On June 10, 2011, Croatia was cleared to become the newest member state of the European Union. There is still a long road before Croatians are officially a part of the EU, and the timing at the moment is, at best, precarious, creating many skeptics.
As noted on This Just In:
The verdict was greeted by boos and hisses from crowds gathered in the central square of Croatia's capital, Zagreb, the BBC reported. The generals are regarded by some as national heroes.
This public opinion is important to note, as prior to joining, Croatia will hold a national referendum which, if held currently, could fail with approximately only 38 percent voting “yes” or could pass easily with 64 percent voting in favor of joining, depending on the source.
Despite this electorate uncertainty, the Croatian government has continually pushed forward on the joining, as noted [hr] on Jutarnji List:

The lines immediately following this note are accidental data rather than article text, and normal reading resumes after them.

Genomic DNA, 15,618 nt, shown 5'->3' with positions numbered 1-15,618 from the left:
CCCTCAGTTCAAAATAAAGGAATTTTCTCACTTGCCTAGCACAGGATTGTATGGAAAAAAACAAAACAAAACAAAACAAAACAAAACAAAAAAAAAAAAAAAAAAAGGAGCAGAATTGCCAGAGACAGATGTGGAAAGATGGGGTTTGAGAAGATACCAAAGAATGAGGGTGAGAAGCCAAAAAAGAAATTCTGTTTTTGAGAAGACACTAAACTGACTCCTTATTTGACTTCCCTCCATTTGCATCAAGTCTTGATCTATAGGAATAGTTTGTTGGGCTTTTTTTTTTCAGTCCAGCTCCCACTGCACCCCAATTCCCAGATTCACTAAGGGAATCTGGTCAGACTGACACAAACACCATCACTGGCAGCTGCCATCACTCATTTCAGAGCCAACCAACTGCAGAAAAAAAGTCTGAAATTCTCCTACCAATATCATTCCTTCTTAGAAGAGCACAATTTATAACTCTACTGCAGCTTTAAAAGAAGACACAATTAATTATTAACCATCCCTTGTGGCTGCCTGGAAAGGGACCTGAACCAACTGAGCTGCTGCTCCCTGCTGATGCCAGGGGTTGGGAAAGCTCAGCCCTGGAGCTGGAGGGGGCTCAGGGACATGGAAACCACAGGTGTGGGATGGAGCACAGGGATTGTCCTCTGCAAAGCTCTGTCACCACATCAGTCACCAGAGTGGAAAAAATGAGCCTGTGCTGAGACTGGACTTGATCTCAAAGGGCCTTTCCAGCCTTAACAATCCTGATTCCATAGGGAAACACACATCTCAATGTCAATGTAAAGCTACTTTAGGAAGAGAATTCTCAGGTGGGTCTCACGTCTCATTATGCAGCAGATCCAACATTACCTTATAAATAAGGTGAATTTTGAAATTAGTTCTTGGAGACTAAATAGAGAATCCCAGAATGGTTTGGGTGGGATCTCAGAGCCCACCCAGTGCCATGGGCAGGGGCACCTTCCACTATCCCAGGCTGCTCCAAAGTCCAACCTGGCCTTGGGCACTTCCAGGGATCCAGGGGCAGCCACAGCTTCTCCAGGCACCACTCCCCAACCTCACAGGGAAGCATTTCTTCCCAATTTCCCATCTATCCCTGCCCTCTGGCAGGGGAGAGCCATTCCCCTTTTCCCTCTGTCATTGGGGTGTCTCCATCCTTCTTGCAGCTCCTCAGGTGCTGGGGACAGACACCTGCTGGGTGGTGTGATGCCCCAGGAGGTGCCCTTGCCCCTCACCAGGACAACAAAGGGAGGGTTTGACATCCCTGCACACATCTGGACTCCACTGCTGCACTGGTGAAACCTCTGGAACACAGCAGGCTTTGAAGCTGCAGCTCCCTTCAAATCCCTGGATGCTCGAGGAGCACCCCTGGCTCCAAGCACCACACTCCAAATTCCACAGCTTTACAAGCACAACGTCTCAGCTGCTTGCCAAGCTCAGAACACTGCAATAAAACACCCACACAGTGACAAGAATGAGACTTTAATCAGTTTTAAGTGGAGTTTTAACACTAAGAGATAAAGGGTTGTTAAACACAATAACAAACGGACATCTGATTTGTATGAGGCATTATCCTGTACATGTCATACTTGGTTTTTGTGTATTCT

[Prime Minister Jadranka Kosor] said that the decision of the European Council is a joyful moment for Croatia, especially as Croatia this week marks the 20th anniversary of independence. “I have always said that this would be the greatest reward for the anniversary of independence,” stressed the Prime Minister.
Of course, most of the accession frustration in this country of 4.5 million people revolves around the length of time it has taken to get to this point, as was written [hr] on gospon profesor:
So, these six so far and two more? And I thought that when we finish negotiations, hop, here we are in the EU. But, no.
A commenter on that post by the name of Kinky Kolumnista [hr] approaches the pending accession from a practical standpoint:
Let's face it, if there was no pressure from the EU, none of these minor [country] improvements would have happened and we were the same quagmire as before […] EU countries are definitely more successful than we are, and those who are bypassed are at a disadvantage.
Much will still be expected of Croatia in the next two years, but currently everything points to their becoming the 28th member of the EU.